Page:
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I am hoping to draw upon the expertise of other LaTeX/BibTeX user to help improve a common workflow of mine.

Currently, I download and import BibTex citations from the likes of IEEE/Springer/ScienceDirect and then cut and paste the citation into JabRef. That is, it goes something like this:

  • (In firefox) IEEE/Springer/Whatever -> Export as BibTeX
  • Open export.bib in gedit
  • Create new article in JabRef
  • Copy-paste citation text from gedit into Jabref.

Trying to open the export.bib file into Jabref has it open the BibTeX file as a new database and I have to copy and paste the citation anyway.

I would like to improve this workflow to a one-click "Open With" when I save the .bib from Firefox and it gets added to my BibTeX database.

I currently use JabRef, but would be willing to switch BibTeX managers if something else (in Linux) offers this feature. Of course, a script with cat $FILE >> /path/to/my_database.bib might work, but I then still have to find that reference to link it to the paper I just saved :)

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JabRef can import files into a bib-file: File --> Import into current database. – Torbjørn T. Oct 27 '12 at 8:36
You might also consider using a different tool, e.g. Zotero or Mendeley both have a "one-click savo-to-database button" for all major browsers, including Firefox. Web-based alternatives are Connotea, citeulike or BibSonomy. All of the mentioned programs allow export to .bib files which can be used directly or manipulated using JabRef. – matth Oct 27 '12 at 10:08
You might also consider switching to biblatex+biber as biber can open remote .bib data sources directly with no importing or downloading at all. – PLK May 3 '13 at 19:36

4 Answers 4

up vote 5 down vote accepted

You can set up Jabref to automatically import a reference from Firefox into the current database, but it's somewhat arcane. Here is my solution under Linux:

1) Select Options -> Preferences -> Advanced -- and check "Listen for remote operation ..." I don't think it matters which port.

2) Create a small bash script (text file) named "jabref-import" that looks like this:

java -jar ~/local/jabref/JabRef-2.8.1.jar -i --importToOpen "$*"

Replace "~/local/jabref/JabRef-2.8.1.jar" with the path to your Jabref .jar file on your machine. Or if you have a working executable called "jabref", you can replace everything before the "-i" with "jabref". Just make sure your executable accepts command-line options (mine didn't).

In Ubuntu 13.04, the following variant of the script works:

`which jabref` -i --importToOpen "$*"

where which jabref searches for an executable called jabref on your current $PATH.

3) Make the file executable:

chmod ugo+x jabref-import

4) Make sure Jabref is already open. Go to Firefox, download a citation file. It could be a .bib or .ris or .ref or whatever. Select the "Open with..." option in the dialog, and select the jabref-import executable that you just made. The import dialog should pop up in Jabref with your citation.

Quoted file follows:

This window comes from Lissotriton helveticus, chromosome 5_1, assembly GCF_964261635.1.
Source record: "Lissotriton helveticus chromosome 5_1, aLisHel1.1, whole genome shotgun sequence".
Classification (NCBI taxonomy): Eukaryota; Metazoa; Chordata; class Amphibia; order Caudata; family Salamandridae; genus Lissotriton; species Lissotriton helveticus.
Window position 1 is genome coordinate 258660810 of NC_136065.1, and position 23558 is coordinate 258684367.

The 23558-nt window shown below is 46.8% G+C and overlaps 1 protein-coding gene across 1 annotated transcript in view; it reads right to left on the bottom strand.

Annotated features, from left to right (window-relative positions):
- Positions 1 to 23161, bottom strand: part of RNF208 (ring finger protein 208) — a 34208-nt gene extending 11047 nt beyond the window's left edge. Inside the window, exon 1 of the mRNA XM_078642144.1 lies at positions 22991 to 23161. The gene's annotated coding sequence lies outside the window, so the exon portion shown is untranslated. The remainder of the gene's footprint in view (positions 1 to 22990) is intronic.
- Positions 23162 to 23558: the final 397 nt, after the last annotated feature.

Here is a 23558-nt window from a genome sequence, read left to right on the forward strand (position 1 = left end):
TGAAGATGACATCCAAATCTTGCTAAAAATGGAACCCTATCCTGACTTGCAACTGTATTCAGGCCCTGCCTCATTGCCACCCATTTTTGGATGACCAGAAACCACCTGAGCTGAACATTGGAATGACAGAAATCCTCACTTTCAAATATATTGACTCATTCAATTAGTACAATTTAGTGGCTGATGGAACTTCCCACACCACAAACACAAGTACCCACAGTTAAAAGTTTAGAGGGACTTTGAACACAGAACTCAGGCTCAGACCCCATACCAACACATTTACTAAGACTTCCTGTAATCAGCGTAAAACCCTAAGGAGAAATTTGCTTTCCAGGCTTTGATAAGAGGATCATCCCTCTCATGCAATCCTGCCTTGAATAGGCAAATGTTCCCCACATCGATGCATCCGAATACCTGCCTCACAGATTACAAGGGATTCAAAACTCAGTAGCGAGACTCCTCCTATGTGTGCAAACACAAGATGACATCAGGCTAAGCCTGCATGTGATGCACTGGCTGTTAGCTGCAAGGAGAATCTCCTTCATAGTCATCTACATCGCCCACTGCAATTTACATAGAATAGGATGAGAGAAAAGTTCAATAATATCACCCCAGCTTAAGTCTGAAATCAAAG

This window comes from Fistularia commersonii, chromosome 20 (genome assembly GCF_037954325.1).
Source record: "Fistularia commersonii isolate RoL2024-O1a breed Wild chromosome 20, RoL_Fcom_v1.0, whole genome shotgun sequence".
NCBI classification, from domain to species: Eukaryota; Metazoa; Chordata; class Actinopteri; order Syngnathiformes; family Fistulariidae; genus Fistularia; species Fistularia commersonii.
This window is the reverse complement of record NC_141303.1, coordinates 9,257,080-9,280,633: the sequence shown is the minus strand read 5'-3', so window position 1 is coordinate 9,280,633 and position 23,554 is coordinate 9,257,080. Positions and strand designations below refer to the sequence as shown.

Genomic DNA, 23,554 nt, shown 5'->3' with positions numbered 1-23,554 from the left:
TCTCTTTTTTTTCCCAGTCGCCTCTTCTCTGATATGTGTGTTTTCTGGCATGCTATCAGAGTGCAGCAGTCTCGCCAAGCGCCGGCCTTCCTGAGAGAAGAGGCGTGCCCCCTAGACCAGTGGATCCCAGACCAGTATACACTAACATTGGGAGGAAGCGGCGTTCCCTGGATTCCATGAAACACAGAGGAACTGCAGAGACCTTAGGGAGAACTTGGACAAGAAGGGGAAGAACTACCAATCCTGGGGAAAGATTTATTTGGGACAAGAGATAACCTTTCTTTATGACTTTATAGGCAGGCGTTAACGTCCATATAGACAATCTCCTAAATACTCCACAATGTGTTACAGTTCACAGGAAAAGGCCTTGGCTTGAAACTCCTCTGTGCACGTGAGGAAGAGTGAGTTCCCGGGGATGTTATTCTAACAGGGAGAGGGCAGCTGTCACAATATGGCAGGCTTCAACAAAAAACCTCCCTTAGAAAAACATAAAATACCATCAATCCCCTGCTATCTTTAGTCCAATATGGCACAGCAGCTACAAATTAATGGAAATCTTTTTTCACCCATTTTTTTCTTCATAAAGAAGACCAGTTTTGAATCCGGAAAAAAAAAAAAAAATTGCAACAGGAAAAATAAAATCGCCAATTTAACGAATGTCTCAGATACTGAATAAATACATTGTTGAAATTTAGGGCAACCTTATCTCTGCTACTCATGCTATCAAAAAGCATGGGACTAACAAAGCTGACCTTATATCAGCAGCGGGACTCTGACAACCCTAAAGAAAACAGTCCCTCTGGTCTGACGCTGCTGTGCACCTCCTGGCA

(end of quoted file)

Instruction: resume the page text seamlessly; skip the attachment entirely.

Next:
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Thank you for providing a solution about 6 months after I first asked :) It is precisely what I was looking for. – Damien May 4 '13 at 0:18

If you have the BibTeX-Code available and copy that to your clipboard (either by opening the export.bib or by copying it from the homepage) and you click on the JabRef window (so that it has the focus) you can just paste (Ctrl+V) it as a new entry.

I knew that from BibDesk (Mac OS) which I am using and found the same for JabRef here

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Quite helpful. Reduces the workflow by a step or two. To find the article quickly again, sort by timestamp. – Damien Oct 28 '12 at 0:41
Wonderful answer. Extremely useful. – Echeban Nov 28 '14 at 22:36

Here is my workflow.

  1. Get the DOI of the article to cite. You find the DOI on the download page of the paper and it is also usually printed on the first page of the paper.
  2. Paste the DOI into the Jabref search plugin DOI to BibTeX and press "fetch".
  3. You will get a "list" of the search results, which is in most cases only one item. Click "OK" to import them.
  4. Check the new entry in your bib file.

The benefit is that you need less time to import a new article. The DOI is also often easier to spot then the Export button on the web page.

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I realized that using DOI import does not return the correct entry type. For example, I had a lot of Inproceeding entries that were recognized as articles by DOI import. Do you encounter similar issues? – tc88 Sep 4 at 10:40
@tc88, most if not all proceeding articles, which I have cited, were published in a citable journal, so I did not bother to change the bib entry type from @ARTICLE to @INPROCEEDING. – quinmars Sep 4 at 12:17

My answer is a variation to Damien's for KDE (4.14):

1) the same - check "Listen for remote operation ..."

2) Go to the KDE System settings > File Assosiations.

3) Create new file type (button "+ Add..." in the bottom):

  • group - text
  • type name - bibliography

4) Select bibliography and in the right part of window "Add...":

  • Filename Patterns: *.ris, *.bib, *.ref, *.enw and so on.
  • Application Preference Order: Education > Science > JabRef
    (or write here command like /usr/local/bin/jabref %f - this is for PC-BSD)

5) Apply.

Now you can click on file in browser and select "Open..." - import window will arise (you should start JabRef firstly!).

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